Clinicians’ Training and Confidence Associated With Treating School-Age Children Who Stutter A National Survey Research Article
Research Article  |   April 01, 1997
Clinicians’ Training and Confidence Associated With Treating School-Age Children Who Stutter
 
Author Affiliations & Notes
  • Deborah J. Brisk
    Geneva Support Services Cooperative, Geneva, NE
  • E. Charles Healey
    University of Nebraska-Lincoln
  • Karen A. Hux
    University of Nebraska-Lincoln
  • Contact author: E. Charles Healey, PhD, 253 Barkley Memorial Center, University of Nebraska-Lincoln, Lincoln, NE 68583-0731.
    Contact author: E. Charles Healey, PhD, 253 Barkley Memorial Center, University of Nebraska-Lincoln, Lincoln, NE 68583-0731.×
Article Information
Speech, Voice & Prosodic Disorders / Fluency Disorders / School-Based Settings / Professional Issues & Training / Research Articles
Research Article   |   April 01, 1997
Clinicians’ Training and Confidence Associated With Treating School-Age Children Who Stutter
Language, Speech, and Hearing Services in Schools, April 1997, Vol. 28, 164-176. doi:10.1044/0161-1461.2802.164
History: Received January 31, 1996 , Accepted August 27, 1996
 
Language, Speech, and Hearing Services in Schools, April 1997, Vol. 28, 164-176. doi:10.1044/0161-1461.2802.164
History: Received January 31, 1996; Accepted August 27, 1996

The purpose of this survey was to obtain updated information on school-based speech-language pathologists’ training, confidence, attitudes, and perceptions associated with treating school-age children who stutter. A second goal was to investigate the impact of impending specialization training in fluency on service delivery to children who stutter. A total of 278 out of 500 (56%) randomly selected school clinicians certified by the American Speech-Language-Hearing Association (ASHA) responded to the survey. The results showed a general improvement over previous reports in clinicians’ training, confidence, and attitudes concerning providing assessment and intervention services to school-age children who stutter. However, clinicians who received their degrees in the mid-to-late 1970s were less positive regarding their preparation to evaluate and treat preschool children who stutter than those clinicians who received their degrees within the last 10 years.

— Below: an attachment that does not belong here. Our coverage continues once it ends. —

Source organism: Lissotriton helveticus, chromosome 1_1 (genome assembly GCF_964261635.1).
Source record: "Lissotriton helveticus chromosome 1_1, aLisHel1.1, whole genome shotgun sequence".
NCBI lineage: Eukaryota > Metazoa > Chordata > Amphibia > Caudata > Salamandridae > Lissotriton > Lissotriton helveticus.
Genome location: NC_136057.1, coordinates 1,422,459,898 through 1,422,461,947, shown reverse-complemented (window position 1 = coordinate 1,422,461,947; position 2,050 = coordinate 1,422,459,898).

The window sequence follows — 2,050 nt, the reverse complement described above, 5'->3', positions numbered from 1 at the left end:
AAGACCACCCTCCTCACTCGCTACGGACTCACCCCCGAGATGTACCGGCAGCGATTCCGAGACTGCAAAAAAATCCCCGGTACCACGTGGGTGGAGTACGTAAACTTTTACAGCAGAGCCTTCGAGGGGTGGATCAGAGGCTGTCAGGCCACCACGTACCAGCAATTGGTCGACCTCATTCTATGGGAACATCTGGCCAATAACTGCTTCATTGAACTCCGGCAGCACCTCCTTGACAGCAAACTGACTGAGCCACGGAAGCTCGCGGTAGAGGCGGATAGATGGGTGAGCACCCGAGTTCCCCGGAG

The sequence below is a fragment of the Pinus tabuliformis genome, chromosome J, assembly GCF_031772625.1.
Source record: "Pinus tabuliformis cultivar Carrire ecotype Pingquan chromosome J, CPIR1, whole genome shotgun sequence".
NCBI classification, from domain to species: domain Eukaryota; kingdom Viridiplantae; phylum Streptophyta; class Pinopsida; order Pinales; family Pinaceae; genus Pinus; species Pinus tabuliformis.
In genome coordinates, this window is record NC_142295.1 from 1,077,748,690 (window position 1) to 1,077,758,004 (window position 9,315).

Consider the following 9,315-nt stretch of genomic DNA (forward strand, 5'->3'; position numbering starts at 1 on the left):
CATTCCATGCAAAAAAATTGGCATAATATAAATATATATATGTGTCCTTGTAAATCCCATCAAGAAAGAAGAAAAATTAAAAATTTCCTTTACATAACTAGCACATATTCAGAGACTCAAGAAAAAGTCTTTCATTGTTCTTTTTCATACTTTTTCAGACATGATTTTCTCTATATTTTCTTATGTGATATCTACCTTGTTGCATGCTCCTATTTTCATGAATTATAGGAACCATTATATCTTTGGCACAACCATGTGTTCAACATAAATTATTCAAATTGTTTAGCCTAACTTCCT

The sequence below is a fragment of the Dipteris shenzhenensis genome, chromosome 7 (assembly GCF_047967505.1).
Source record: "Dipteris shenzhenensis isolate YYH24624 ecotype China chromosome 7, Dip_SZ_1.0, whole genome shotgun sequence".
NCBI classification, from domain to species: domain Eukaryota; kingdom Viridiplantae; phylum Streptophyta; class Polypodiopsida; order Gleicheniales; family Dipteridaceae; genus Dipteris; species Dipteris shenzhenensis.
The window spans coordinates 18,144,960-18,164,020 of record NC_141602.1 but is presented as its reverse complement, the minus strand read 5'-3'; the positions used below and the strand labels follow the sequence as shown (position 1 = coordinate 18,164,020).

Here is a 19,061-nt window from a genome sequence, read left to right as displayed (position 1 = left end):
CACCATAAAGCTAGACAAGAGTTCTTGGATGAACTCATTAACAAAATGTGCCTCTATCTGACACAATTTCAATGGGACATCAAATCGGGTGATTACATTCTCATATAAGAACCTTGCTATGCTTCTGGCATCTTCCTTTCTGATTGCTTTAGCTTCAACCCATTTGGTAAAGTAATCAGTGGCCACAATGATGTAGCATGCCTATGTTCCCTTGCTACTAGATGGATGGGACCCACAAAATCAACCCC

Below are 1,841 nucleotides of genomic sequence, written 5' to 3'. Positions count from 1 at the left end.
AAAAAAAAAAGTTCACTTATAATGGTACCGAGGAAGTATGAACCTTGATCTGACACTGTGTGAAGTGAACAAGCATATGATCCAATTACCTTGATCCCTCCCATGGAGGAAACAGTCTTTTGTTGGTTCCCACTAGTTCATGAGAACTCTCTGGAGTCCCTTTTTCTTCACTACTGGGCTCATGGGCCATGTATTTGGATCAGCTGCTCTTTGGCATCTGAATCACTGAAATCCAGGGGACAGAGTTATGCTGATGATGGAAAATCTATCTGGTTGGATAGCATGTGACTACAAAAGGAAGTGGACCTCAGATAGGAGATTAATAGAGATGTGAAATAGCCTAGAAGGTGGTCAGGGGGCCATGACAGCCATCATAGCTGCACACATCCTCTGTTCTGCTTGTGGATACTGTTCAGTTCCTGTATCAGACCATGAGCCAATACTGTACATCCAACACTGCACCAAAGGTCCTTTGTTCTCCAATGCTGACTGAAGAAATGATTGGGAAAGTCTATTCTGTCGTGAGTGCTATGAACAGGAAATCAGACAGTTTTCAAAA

The results also showed that respondents have fewer successes with adolescents who stutter than with any other student age group. Although a large majority of respondents would consult and request assistance from a "fluency specialist" if one were available, only 40% reported that specialists in fluency were needed in the schools. The results suggest that university training programs need to continue offering clinical experiences with school-age children who stutter and courses devoted exclusively to fluency disorders in order to develop clinicians who feel confident evaluating and treating fluency disorders.

ACKNOWLEDGMENTS
This article is based on a master’s thesis completed by the first author. Funding for this project was provided by a University of Nebraska Research-Grant-in-Aid #LWT-10-341-9210 awarded to the second author. The authors would like to acknowledge the assistance of Dixie Sanger throughout the project.
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